Another Concerned Call about Plan F

I just received another call, posing the same concerned question I have heard many times within the past few months. The question goes something like this: “I heard that Plan F is going away; what should I do?”

The panic is evident. After all, Plan F has been the favorite Medicare supplement for some time, only recently being supplanted by Plan G as the favored plan. Added to that is the fear that a person with Plan F may not be able to health-qualify to move to another plan.

So what to do?

2020 & the Plan F Medicare Supplement

The first step is to grasp a proper understanding of what is happening with the Plan F Medicare supplement. So, is Plan F going away? The answer to that question depends on what is meant by “going away.”

As of 2020, Medicare will not be offering Plan F to new Medicare recipients. However, the key to understanding that announcement is the term “new Medicare recipients.” This applies to people coming onto Part B Medicare as of 2020. It also applies to people trying to purchase Plan F in 2020. But it does NOT apply to people who already have Plan F prior to 2020.

Can I Keep My Plan F?

Anyone who has the Plan F Medicare supplement can keep it. (Though this is reminiscent of President Obama’s promise that, “if you like your plan, you can keep your plan,” that promise is not supposed to be applied in the same way, if you know what I mean.) If you have Plan F, and you like how it works for you (and don’t mind the higher premium), you can hang onto your plan—even beyond 2020. In fact, according to Medicare, you can keep your Plan F for the rest of your life.

Medicare Supplement Premium Increases

Of course, Medicare supplement premiums increase each year; that is just what they do. But supplements with some insurance companies increase more than supplements with other companies. There are some insurance companies that are better than others at holding down premium increases, meaning that some insurance companies handling Medicare supplement plans have lower rate increases than do other companies. However, there are two other factors that determine, to a large measure, premium increases. (Lest you think I have veered off into another subject, read on; you will see the convergence soon. In other words, what follows will help you understand what will eventually happen to the Plan F Medicare supplement.)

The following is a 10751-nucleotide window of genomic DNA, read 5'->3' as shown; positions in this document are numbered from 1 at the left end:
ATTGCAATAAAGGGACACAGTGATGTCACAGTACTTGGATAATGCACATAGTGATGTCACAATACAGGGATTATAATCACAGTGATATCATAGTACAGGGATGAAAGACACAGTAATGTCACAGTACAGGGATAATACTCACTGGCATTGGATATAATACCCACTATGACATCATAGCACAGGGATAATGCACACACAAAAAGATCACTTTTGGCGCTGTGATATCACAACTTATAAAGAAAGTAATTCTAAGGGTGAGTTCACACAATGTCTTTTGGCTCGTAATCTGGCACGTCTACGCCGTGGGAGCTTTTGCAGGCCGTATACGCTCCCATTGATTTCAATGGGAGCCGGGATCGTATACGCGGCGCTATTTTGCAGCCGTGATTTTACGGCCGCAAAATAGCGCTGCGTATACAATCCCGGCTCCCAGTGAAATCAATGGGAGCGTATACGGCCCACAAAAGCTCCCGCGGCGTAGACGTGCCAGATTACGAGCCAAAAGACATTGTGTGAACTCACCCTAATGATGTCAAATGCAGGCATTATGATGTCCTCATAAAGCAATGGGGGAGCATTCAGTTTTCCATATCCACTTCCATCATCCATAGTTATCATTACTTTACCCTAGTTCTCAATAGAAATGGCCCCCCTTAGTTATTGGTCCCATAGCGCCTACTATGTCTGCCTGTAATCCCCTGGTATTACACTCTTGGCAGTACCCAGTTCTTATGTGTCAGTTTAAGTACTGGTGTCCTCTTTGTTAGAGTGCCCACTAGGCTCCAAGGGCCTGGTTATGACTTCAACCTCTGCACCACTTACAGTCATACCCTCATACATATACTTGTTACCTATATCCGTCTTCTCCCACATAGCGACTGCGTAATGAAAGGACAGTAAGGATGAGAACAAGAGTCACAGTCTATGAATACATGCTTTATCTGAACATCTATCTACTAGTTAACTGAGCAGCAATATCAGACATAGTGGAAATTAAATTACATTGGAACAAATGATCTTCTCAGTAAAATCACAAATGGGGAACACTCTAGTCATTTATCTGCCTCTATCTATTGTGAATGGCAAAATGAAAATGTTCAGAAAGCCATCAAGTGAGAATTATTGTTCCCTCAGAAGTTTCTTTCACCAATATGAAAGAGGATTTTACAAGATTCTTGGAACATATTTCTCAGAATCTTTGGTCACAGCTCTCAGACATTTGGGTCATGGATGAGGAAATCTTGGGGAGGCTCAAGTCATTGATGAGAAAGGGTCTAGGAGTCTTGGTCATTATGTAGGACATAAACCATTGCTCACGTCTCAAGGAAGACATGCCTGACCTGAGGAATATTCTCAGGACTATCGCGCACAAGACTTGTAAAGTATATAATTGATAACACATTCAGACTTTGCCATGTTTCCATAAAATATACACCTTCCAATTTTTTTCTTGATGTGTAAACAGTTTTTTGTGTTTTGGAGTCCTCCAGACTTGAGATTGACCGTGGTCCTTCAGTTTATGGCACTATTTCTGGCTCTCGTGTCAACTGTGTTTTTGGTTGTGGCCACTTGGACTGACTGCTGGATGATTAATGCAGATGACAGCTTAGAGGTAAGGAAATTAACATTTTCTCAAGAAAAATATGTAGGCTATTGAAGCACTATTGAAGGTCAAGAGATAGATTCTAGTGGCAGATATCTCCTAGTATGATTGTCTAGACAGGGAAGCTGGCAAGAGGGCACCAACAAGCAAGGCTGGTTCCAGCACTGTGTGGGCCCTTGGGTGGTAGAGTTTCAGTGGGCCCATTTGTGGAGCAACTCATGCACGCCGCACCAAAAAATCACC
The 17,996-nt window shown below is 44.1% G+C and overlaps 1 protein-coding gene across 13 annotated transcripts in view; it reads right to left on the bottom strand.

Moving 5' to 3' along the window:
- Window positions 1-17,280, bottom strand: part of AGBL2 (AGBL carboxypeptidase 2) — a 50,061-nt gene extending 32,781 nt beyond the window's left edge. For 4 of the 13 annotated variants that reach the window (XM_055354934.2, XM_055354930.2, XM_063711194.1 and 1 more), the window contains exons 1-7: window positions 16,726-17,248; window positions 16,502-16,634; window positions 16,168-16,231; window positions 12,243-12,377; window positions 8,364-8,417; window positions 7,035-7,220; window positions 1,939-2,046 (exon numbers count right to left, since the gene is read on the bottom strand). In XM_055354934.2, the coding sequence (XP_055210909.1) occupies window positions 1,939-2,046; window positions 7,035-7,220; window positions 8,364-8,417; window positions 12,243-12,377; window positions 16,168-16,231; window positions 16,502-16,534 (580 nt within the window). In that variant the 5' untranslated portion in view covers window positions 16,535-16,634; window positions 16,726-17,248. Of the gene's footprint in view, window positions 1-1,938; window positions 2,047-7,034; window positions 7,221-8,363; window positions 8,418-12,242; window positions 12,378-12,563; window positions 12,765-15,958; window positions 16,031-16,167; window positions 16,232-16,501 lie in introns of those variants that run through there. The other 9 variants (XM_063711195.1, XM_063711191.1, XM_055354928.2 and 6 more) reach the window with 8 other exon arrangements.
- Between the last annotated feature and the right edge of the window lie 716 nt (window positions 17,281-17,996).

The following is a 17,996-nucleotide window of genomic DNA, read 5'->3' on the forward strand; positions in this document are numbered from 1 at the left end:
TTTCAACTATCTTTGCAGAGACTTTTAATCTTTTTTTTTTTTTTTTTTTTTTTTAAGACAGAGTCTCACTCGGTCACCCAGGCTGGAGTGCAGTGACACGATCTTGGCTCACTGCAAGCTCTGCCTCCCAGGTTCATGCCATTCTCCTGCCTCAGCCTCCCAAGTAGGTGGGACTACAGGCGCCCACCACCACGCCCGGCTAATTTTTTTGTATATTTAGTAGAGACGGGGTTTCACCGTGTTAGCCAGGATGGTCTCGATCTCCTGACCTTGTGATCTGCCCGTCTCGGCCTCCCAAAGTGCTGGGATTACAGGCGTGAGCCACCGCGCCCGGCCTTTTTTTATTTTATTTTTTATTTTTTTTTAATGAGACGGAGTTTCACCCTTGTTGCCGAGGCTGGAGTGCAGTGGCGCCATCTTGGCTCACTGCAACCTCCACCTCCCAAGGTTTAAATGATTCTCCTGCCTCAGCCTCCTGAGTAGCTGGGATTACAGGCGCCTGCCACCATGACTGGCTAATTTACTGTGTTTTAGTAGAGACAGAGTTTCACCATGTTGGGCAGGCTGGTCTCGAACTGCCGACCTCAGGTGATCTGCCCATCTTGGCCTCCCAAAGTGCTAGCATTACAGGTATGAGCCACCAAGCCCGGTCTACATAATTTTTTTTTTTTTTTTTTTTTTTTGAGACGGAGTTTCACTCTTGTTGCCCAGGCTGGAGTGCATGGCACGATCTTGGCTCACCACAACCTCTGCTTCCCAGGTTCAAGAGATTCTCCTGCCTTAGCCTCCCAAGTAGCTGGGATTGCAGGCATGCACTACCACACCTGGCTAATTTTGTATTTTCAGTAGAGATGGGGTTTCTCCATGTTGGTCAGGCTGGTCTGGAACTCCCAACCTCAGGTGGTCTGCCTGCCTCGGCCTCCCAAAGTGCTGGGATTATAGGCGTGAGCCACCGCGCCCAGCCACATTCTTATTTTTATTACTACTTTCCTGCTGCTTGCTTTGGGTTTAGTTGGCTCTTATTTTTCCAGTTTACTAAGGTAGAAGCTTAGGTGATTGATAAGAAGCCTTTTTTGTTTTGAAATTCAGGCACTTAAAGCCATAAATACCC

The first of those factors determining how high your rate increase could be is the amount of people who have the same plan you do in a particular area (which could be determined by county, state, or region). This amount of people on a particular plan in a given area is called a “pool” of insureds. The larger the pool (that is, the greater the number of people with that particular plan in a particular area of coverage), the less claims will affect the rates. So, for example, if an insurance company has 20,000 insureds in East Texas with the Plan F Medicare supplement, claims against that plan will not affect rates nearly as much as an insurance company with 2,000 insureds in East Texas with the Plan F Medicare supplement.

The second factor influencing premium increases is claims against a particular plan. However, assuming an equal amount and size of claims against companies with Plan F, the insurance company with the largest pool of insureds will normally have the lowest rate of premium increase. This leads us to what will eventually happen with Plan F.

What Will Happen to the Plan F Rates?

Because Medicare will no longer allow insurance companies to add to their Plan F pool of insureds as of 2020, the size of the pool will decrease. This will occur because some people with the Plan F Medicare supplement will move over to Plan G or even to a Medicare Advantage Plan, and some insureds will pass away. (It happens.) Thus, the pool will not remain stable; instead, it will decrease.

Now, to apply the lesson we just learned: What will happen to a decreasing pool with the same amount of claims coming against it? (Actually, as that same pool grows older, the chances are that claims will increase.) You’re right: Rates will increase.

So, eventually, rates will increase on Plan F more than they have increased in the past. Once that begins to occur, expect those rates to increase by a higher percentage each year, as that pool decreases even more each year. It will only be a matter of time. (We have seen this phenomenon occur with the Plan J Medicare supplement, which Medicare stopped offering several years ago.)

In the Meantime, . . . ?

But, for now, if you like your Plan F Medicare supplement, and if the premium is affordable for you, you can keep your plan; and there is no time frame in which you need to change it. Down the road, if the premium increases become too much, you may want to change from Plan F. Until then, enjoy your plan.

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